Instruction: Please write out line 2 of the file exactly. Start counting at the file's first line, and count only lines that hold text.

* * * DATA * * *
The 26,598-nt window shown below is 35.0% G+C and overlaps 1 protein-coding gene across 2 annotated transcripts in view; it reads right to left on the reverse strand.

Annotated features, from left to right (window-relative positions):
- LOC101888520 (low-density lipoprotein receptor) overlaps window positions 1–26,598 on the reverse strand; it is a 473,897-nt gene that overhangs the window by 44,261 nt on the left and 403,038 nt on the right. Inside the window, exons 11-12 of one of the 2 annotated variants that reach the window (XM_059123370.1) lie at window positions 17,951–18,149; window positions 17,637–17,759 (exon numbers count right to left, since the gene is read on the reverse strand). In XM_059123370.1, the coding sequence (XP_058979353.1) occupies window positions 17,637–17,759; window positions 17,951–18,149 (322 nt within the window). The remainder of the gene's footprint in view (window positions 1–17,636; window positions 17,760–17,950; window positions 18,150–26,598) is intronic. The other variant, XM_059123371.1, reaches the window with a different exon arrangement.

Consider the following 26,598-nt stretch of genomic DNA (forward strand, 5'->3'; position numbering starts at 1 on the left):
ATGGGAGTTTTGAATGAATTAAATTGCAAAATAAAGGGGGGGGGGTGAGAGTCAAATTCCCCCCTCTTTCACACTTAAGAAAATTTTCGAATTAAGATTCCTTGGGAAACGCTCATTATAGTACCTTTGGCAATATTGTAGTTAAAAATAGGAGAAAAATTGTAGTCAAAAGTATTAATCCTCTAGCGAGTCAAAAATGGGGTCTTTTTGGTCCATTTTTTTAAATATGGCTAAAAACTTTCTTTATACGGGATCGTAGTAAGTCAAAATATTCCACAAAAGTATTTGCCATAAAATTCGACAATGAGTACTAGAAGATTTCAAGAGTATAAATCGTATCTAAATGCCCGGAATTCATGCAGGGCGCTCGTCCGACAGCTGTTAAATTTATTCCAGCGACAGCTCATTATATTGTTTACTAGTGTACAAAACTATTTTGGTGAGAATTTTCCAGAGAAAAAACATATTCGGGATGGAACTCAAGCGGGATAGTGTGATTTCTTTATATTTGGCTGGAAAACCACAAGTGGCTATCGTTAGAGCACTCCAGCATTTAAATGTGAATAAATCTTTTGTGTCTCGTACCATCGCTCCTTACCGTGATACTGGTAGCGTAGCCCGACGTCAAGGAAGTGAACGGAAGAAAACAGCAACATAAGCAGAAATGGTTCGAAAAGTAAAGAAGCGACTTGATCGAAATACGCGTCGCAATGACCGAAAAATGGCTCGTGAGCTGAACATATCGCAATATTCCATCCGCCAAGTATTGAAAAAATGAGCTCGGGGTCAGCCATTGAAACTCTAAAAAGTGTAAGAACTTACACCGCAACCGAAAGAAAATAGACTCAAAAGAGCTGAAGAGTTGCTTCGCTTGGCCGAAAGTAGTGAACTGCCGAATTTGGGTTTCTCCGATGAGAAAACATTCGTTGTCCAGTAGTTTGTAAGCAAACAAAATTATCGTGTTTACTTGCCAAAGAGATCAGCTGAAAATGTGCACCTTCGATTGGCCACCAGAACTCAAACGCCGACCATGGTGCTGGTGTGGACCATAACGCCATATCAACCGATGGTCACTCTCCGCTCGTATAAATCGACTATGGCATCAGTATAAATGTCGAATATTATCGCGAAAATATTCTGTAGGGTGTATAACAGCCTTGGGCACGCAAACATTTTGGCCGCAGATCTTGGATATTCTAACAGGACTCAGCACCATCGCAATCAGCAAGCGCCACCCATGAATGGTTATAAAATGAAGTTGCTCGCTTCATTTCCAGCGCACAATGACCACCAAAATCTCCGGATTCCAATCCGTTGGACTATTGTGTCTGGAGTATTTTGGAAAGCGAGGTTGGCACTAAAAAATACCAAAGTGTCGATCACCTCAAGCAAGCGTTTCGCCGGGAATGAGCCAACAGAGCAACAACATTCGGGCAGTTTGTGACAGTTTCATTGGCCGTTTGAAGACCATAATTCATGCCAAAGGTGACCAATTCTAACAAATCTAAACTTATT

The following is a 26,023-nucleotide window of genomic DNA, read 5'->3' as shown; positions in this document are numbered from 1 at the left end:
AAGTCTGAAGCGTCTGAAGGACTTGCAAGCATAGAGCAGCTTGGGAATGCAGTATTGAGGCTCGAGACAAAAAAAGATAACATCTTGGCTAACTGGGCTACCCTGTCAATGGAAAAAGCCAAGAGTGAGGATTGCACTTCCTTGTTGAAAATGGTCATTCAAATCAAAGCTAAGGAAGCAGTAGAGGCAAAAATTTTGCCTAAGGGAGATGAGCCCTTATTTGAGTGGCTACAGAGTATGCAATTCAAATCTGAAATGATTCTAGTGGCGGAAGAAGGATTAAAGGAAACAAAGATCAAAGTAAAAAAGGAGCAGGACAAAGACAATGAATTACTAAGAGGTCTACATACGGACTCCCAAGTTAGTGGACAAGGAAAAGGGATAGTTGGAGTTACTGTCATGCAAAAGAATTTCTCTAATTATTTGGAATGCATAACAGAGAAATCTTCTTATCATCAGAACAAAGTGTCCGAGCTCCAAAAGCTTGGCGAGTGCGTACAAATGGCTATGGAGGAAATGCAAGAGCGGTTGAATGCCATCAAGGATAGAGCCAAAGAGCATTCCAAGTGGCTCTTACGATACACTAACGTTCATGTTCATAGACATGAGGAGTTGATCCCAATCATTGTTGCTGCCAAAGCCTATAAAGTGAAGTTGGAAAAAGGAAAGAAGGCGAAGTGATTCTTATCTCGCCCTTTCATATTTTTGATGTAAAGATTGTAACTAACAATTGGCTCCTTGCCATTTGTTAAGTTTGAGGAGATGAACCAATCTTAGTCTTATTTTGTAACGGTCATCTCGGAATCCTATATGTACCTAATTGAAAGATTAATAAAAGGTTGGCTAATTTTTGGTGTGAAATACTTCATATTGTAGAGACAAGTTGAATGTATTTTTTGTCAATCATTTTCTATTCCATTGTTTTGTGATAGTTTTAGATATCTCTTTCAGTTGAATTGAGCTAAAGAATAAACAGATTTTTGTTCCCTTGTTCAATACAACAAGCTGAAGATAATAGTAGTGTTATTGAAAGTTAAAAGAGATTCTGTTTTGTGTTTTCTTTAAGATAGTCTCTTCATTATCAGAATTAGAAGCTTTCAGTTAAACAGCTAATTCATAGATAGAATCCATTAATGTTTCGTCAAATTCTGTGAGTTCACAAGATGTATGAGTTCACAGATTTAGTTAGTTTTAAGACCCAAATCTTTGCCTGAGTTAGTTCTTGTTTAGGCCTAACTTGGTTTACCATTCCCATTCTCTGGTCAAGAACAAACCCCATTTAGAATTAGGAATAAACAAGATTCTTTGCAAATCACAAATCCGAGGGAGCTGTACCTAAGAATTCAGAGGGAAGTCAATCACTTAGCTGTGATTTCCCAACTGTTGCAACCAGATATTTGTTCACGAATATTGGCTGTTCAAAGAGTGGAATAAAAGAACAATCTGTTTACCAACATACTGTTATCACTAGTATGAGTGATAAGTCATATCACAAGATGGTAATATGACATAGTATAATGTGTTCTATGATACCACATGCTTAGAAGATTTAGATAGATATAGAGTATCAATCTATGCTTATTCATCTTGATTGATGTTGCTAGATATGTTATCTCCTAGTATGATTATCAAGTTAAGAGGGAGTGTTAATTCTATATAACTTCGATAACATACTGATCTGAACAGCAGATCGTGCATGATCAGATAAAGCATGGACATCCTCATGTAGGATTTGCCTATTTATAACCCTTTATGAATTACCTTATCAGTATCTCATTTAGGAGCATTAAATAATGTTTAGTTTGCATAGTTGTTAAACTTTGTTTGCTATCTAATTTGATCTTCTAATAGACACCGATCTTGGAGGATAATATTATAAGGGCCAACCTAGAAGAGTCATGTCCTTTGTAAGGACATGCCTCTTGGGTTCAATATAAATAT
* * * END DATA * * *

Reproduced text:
Annotated features, from left to right (window-relative positions):